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FAMILY LAW 91: Referee determined that neither party had established grounds for changing custody.

In the case, the parties had two children together and Plaintiff had a child with a previous partner. Defendant formally adopted CRP in 2012. The parties had a tumultuous relationship that included one separation before they moved to Ann Arbor, Michigan.

Plaintiff sued defendant for divorce. The trial court entered a judgment of divorce, which awarded joint legal and physical custody of the children to both parties. The children, however, resided with plaintiff for approximately two-thirds of the time.

Court Order Violation

After the divorce, plaintiff became engaged to a man who lived in her home state of Minnesota. She took the children to live there during extended stays in 2020. Defendant believed that plaintiff violated the court’s order by moving the children to Minnesota and, in October 2020, he petitioned for sole custody of the children.

Friend of the Court Referee

The trial court ordered plaintiff to return the children to Michigan by December 14, 2020, and the parties mediated some of their disputes by March 2021. Plaintiff formally moved for permission to change the children’s domicile to Minnesota in April 2021. She also petitioned for sole custody of the children. These issues were referred to a Friend of the Court referee by the trial court.

The referee ultimately determined that neither party had established grounds for changing custody and that plaintiff had not established her intended move to Minnesota was in the best interests of the two youngest children. Accordingly, the referee recommended that the trial court deny the parties’ requests to change custody and deny plaintiff’s request to change the domicile of the two youngest children.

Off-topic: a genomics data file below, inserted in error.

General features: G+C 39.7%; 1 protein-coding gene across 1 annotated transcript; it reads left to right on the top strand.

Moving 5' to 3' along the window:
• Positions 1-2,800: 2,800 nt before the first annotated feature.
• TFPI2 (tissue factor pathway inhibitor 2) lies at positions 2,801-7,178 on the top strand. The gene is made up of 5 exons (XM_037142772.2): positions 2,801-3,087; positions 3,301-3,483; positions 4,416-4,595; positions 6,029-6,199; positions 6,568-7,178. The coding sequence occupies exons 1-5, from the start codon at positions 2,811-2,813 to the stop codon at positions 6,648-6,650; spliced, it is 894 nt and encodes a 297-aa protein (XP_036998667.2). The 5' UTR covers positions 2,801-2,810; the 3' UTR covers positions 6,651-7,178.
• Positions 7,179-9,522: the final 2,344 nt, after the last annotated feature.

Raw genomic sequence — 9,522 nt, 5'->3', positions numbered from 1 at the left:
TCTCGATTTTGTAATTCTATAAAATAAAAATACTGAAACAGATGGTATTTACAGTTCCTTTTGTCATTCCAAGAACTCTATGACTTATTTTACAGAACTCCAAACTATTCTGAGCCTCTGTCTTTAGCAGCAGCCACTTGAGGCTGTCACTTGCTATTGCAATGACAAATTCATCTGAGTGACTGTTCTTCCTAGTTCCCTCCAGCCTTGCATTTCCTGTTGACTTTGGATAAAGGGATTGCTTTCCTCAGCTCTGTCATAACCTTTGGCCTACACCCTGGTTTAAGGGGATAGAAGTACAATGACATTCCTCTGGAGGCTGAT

Child Custody Modification

It is important to remember that decrees regarding child support and child custody are not always final. Circumstances change all the time, which is why it is possible to seek a post-decree modification.

While it is possible to seek a modification at any time, receiving the modification is much more difficult. It is important to contact an experienced attorney. Contact Aldrich Legal Services if you would like to meet with one of our lawyers about your case

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MICHIGAN REAL ESTATE 95: Property owners did not place a condition upon the delivery of the deed; rather, they delivered the deed to themselves.

When the delivery of a deed is contingent upon the happening of some future event, title to the subject property will not transfer to the grantee until the event has occurred. However, in this case A and J did not place a condition upon the delivery of the deed; rather, they delivered the deed to themselves, then deposited the deed with their attorney with the instruction to record the deed only upon the happening of a future event, thereby placing a condition only upon the recording of the deed.

MICHIGAN PROBATE 57: Brother granted permanent guardianship of siblings.

At a multiday hearing to address the extension of the guardianship, the eldest children, the mother’s relatives and friends, and school personnel testified regarding the mother’s care of the children, appellant’s treatment of and interaction with the children, and the eldest siblings’ role in aiding the mother to raise the children.

FAMILY LAW 88: The trial court found that the children did not have an established custodial environment with defendant because, before the separation, he did not have a large role in the children’s lives.

The trial court credited plaintiff’s testimony that, before the parties’ separation, defendant spent minimal time helping to care for the children, so its finding that the children would not have looked to defendant for guidance, discipline, the necessities of life, and parental comfort during that time was not against the great weight of the evidence.

REAL ESTATE 89: RM had not included any language in the deed providing that the property was a joint tenancy with full rights of survivorship, the property instead became a tenancy in common.

RM drafted the deed without seeking counsel and mistakenly believed that, if either she or FK died, the property would fully pass to the surviving tenant. FK’s will provided that if his wife predeceased him—which she did—the personal representative of his estate should sell any residual property that he owned and divide the cash proceeds equally among his surviving children.

FAMILY LAW 83: A trial court can terminate a parent’s rights and permit a stepparent to adopt a child.

A trial court has discretion to terminate a parent’s rights and permit a stepparent to adopt a child when the conditions of MCL 710.51(6) are met. MCL 710.51(6)(b) requires the petitioner to establish that the other parent had the ability to visit, contact, or communicate with the children, and substantially failed or neglected to do so for a period of two years.

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